Urinary Tract Infection
A urinary tract infection, or UTI, happens when bacteria get into your urinary tract —kidneys, bladder or urethra.
There are two types of UTIs: simple and complicated.
Simple UTIs occur in healthy people with normal urinary tracts.
Complicated UTIs occur in abnormal urinary tracts or when most antibiotics cannot treat the bacteria causing the infection. Most women have simple UTIs, while UTIs in men and children are considered complicated.
Women are more likely to get a UTI because they have shorter urethras than men, so bacteria have a shorter distance to travel to reach the bladder.
Other factors may include the following:
- Body changes resulting from menopause
- Diaphragms used for birth control and using condoms with spermicidal foam
- Recent placement of a catheter tube to drain fluid from the bladder
- Anatomical abnormalities in the urinary tract
- A weakened immune system such as diabetes (high blood sugar) because the body is not able to fight off germs as well
The lining of the bladder and urethra become red and irritated, which can cause pain in your lower abdomen, pelvic area and lower back. Burning or pain when urinating is the most common symptom. You may feel like urinating more often or even leak urine. Your urine may smell bad and have a cloudy appearance.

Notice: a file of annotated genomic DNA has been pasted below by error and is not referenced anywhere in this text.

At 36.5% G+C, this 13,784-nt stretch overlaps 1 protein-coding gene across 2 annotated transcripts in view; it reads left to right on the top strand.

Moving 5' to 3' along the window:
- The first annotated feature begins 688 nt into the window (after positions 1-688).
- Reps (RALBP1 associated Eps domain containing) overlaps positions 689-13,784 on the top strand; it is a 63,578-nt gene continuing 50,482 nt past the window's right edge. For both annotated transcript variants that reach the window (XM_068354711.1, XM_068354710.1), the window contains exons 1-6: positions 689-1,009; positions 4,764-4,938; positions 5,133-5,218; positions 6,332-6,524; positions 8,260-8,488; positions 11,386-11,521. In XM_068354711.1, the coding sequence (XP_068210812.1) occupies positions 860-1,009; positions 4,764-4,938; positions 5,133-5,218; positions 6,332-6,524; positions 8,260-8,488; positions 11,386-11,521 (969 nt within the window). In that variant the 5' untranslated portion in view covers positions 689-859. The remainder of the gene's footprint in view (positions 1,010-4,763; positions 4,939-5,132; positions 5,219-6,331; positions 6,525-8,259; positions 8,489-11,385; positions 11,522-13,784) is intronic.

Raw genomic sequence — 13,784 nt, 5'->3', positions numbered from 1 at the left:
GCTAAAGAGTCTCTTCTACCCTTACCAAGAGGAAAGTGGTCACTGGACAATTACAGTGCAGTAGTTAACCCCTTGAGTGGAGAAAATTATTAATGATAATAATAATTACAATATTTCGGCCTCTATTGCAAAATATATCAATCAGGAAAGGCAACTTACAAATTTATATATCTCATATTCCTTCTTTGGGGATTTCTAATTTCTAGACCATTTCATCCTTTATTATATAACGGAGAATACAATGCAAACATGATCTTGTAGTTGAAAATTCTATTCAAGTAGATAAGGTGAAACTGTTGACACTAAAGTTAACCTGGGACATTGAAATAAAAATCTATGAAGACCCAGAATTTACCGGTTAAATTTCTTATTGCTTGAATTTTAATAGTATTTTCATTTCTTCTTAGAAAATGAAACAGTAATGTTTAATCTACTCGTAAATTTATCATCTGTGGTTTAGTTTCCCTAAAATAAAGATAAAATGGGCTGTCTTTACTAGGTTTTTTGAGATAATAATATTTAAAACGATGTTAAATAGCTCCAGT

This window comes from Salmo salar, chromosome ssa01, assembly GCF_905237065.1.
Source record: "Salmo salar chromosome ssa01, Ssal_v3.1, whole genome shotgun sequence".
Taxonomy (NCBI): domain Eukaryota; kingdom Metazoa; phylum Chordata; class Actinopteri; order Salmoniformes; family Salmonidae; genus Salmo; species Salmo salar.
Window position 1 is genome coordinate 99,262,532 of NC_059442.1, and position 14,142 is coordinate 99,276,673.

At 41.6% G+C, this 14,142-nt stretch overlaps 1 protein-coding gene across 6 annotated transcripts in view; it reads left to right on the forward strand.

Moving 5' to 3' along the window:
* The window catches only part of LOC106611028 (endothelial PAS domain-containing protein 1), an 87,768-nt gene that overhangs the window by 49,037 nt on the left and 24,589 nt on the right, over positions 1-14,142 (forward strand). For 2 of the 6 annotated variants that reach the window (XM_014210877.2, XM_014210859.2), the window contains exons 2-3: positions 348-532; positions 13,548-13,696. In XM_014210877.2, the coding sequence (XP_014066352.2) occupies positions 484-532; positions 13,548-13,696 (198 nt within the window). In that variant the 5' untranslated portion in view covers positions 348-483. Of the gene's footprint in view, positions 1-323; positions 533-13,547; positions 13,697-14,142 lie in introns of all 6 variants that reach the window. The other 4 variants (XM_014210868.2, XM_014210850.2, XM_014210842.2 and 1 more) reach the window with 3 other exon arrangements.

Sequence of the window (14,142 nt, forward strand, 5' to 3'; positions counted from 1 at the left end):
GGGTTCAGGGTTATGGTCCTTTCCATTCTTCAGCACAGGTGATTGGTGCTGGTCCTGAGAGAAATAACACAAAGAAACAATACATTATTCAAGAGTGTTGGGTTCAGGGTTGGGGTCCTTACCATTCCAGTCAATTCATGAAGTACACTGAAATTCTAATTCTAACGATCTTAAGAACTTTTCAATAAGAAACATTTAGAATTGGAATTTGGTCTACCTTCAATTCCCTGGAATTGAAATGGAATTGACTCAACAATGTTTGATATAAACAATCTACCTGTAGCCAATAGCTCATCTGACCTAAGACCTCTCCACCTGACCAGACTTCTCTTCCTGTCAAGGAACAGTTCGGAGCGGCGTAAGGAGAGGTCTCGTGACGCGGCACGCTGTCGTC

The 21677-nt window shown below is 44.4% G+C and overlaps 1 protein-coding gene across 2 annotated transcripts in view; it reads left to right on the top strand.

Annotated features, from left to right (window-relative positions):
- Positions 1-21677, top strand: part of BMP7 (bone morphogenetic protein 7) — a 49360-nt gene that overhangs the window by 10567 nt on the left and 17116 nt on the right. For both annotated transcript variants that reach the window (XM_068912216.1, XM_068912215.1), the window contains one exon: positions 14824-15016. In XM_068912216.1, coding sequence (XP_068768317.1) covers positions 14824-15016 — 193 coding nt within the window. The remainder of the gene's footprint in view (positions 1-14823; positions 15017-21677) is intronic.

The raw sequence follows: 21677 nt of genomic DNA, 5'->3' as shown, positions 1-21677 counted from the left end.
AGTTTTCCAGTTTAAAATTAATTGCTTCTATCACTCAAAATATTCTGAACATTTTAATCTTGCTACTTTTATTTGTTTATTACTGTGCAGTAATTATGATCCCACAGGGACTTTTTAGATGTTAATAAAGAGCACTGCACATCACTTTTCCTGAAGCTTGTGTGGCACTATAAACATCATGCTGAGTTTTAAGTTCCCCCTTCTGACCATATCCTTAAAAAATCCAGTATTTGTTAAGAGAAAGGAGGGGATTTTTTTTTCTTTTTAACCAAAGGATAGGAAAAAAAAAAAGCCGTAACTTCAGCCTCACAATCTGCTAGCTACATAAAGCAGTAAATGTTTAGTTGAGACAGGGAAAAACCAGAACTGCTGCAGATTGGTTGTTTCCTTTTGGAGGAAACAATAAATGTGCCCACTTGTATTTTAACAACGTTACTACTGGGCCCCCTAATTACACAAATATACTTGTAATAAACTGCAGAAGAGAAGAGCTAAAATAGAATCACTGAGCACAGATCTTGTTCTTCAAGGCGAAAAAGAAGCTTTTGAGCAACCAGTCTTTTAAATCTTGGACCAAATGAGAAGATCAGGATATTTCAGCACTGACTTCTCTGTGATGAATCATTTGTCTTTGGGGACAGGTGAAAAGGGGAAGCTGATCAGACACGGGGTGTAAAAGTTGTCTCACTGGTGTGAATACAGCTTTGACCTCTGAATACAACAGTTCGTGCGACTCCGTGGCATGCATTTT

Your kidneys are part of the upper urinary tract. Kidney infections often cause fevers and upper back pain — generally on one side or the other — as well as nausea and vomiting. A kidney infection can spread into the bloodstream and cause a life-threatening health issue, so early treatment is important.
Your healthcare provider may request a urine sample to examine under a microscope for bacteria or white blood cells. Additionally, a urine culture may be ordered to detect and identify bacteria and yeast.
Additional tests, such as an ultrasound or CT scan, may be needed to check the urinary tract.
A cystoscopy is a procedure using a fiberoptic camera to view the inside of the bladder and urethra to find causes of bleeding or blockage or any abnormalities of the bladder and its lining.
Simple UTIs can be treated with a short, three-day course of an appropriate antibiotic prescribed by your provider.
A longer course of antibiotics is given for a complicated UTI. Kidney infections are often treated as a complicated UTI. Sometimes antibiotic therapy is started intravenously (IV) in the hospital. After a short period of IV antibiotics, the antibiotics are given by mouth for up to two weeks.
Symptoms of UTIs often improve within a few days of taking antibiotics.
If you get three or more UTIs per year, your healthcare provider may order more tests.
A prostatectomy may be performed in cases of severe urinary symptoms and very enlarged prostate glands (benign prostatic hyperplasia) in men. This surgical procedure removes all or part of the prostate gland to ease urinary symptoms and complications.